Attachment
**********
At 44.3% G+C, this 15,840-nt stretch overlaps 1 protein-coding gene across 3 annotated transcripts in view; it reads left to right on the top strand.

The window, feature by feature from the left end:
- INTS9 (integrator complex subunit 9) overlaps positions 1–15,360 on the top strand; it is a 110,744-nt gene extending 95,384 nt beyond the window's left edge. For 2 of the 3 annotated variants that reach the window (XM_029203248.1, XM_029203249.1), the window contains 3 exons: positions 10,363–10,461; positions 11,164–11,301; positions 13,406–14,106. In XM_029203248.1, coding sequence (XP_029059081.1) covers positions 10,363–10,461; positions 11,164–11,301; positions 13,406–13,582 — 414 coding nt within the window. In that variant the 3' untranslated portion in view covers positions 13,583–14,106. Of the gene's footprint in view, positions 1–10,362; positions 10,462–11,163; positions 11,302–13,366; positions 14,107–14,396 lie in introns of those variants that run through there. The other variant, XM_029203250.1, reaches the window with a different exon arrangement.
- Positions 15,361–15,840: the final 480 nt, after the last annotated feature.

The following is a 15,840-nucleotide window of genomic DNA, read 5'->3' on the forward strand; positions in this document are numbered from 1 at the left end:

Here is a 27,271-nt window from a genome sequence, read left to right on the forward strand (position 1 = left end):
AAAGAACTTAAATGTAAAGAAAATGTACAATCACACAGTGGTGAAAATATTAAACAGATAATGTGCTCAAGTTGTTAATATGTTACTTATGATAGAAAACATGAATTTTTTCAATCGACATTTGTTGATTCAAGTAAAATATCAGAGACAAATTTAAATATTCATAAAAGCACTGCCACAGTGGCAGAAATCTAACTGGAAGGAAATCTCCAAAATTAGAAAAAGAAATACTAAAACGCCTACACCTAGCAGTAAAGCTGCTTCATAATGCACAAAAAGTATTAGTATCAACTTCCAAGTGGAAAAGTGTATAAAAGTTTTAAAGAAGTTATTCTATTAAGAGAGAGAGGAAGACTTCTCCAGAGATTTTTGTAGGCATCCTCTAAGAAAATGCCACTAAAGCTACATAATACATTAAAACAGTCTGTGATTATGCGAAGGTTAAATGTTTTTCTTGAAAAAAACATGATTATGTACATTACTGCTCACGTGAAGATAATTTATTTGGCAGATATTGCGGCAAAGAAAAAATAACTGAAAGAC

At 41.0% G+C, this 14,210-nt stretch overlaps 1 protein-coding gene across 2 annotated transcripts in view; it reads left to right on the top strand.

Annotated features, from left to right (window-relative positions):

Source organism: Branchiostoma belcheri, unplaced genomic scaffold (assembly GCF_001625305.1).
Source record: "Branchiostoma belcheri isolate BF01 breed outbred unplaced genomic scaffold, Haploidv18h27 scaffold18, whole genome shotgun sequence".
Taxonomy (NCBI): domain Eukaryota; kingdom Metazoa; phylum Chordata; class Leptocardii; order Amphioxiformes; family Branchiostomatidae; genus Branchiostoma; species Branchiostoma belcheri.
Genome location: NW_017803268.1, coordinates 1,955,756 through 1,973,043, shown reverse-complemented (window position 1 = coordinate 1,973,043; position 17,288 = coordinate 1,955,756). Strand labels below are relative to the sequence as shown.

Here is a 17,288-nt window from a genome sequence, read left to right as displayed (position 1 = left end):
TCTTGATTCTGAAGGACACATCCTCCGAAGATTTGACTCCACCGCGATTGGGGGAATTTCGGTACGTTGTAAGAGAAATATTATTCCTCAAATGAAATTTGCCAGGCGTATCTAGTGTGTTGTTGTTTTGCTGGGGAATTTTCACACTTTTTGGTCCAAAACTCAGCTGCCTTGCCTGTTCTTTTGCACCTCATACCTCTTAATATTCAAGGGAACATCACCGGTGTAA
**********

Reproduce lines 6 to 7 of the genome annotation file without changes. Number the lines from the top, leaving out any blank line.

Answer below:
Here is a 27,271-nt window from a genome sequence, read left to right on the forward strand (position 1 = left end):
AAAGAACTTAAATGTAAAGAAAATGTACAATCACACAGTGGTGAAAATATTAAACAGATAATGTGCTCAAGTTGTTAATATGTTACTTATGATAGAAAACATGAATTTTTTCAATCGACATTTGTTGATTCAAGTAAAATATCAGAGACAAATTTAAATATTCATAAAAGCACTGCCACAGTGGCAGAAATCTAACTGGAAGGAAATCTCCAAAATTAGAAAAAGAAATACTAAAACGCCTACACCTAGCAGTAAAGCTGCTTCATAATGCACAAAAAGTATTAGTATCAACTTCCAAGTGGAAAAGTGTATAAAAGTTTTAAAGAAGTTATTCTATTAAGAGAGAGAGGAAGACTTCTCCAGAGATTTTTGTAGGCATCCTCTAAGAAAATGCCACTAAAGCTACATAATACATTAAAACAGTCTGTGATTATGCGAAGGTTAAATGTTTTTCTTGAAAAAAACATGATTATGTACATTACTGCTCACGTGAAGATAATTTATTTGGCAGATATTGCGGCAAAGAAAAAATAACTGAAAGAC